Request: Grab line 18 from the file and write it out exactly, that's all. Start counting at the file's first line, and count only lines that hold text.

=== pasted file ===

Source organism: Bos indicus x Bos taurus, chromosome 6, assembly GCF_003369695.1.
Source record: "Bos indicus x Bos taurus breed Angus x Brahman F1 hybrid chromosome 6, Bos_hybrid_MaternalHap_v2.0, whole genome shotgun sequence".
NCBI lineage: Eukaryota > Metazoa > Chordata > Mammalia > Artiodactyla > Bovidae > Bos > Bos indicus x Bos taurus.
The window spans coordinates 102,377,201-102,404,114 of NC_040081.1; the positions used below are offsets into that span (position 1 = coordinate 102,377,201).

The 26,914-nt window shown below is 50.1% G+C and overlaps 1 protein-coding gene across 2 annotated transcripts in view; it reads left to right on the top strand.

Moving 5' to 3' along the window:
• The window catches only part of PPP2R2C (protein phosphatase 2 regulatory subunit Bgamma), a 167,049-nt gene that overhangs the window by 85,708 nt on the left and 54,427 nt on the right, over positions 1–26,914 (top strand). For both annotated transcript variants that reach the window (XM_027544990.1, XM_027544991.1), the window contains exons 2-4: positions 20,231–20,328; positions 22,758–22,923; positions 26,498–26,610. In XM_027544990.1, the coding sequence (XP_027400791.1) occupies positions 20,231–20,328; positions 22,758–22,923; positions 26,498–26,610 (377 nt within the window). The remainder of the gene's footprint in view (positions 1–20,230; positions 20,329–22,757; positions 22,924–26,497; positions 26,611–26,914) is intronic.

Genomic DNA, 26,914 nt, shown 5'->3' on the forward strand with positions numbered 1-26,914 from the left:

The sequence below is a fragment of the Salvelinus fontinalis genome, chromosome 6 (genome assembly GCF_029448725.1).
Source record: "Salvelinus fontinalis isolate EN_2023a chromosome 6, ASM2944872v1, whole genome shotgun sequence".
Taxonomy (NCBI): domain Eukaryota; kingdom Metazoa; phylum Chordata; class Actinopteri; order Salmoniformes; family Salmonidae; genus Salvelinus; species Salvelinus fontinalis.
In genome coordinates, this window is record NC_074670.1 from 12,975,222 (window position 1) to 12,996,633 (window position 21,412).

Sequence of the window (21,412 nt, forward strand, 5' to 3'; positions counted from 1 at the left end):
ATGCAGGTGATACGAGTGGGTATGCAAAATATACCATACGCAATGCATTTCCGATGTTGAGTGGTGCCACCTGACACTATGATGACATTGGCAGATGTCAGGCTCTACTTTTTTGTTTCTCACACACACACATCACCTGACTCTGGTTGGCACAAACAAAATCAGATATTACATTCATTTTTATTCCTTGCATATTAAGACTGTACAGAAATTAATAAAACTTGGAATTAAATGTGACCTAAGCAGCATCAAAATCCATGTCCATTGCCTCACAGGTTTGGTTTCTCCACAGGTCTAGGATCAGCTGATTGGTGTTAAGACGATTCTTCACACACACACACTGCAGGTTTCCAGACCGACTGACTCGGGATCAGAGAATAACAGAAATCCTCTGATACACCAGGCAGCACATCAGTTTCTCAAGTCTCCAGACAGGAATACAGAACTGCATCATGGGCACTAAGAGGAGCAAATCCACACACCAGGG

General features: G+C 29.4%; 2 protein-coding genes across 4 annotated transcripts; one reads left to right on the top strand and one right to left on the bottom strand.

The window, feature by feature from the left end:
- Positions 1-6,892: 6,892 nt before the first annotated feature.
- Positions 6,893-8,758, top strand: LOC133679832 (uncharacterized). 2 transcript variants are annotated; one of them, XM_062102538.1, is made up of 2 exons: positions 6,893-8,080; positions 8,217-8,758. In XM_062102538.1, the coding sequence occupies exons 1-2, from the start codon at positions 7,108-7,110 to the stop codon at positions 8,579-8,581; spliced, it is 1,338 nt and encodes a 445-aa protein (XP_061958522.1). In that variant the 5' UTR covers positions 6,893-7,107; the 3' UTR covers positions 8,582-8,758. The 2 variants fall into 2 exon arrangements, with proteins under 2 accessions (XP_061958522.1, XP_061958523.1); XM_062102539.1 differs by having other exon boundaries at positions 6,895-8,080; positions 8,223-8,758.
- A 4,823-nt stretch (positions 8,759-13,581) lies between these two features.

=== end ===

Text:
- Positions 6,893-8,758, top strand: LOC133679832 (uncharacterized). 2 transcript variants are annotated; one of them, XM_062102538.1, is made up of 2 exons: positions 6,893-8,080; positions 8,217-8,758. In XM_062102538.1, the coding sequence occupies exons 1-2, from the start codon at positions 7,108-7,110 to the stop codon at positions 8,579-8,581; spliced, it is 1,338 nt and encodes a 445-aa protein (XP_061958522.1). In that variant the 5' UTR covers positions 6,893-7,107; the 3' UTR covers positions 8,582-8,758. The 2 variants fall into 2 exon arrangements, with proteins under 2 accessions (XP_061958522.1, XP_061958523.1); XM_062102539.1 differs by having other exon boundaries at positions 6,895-8,080; positions 8,223-8,758.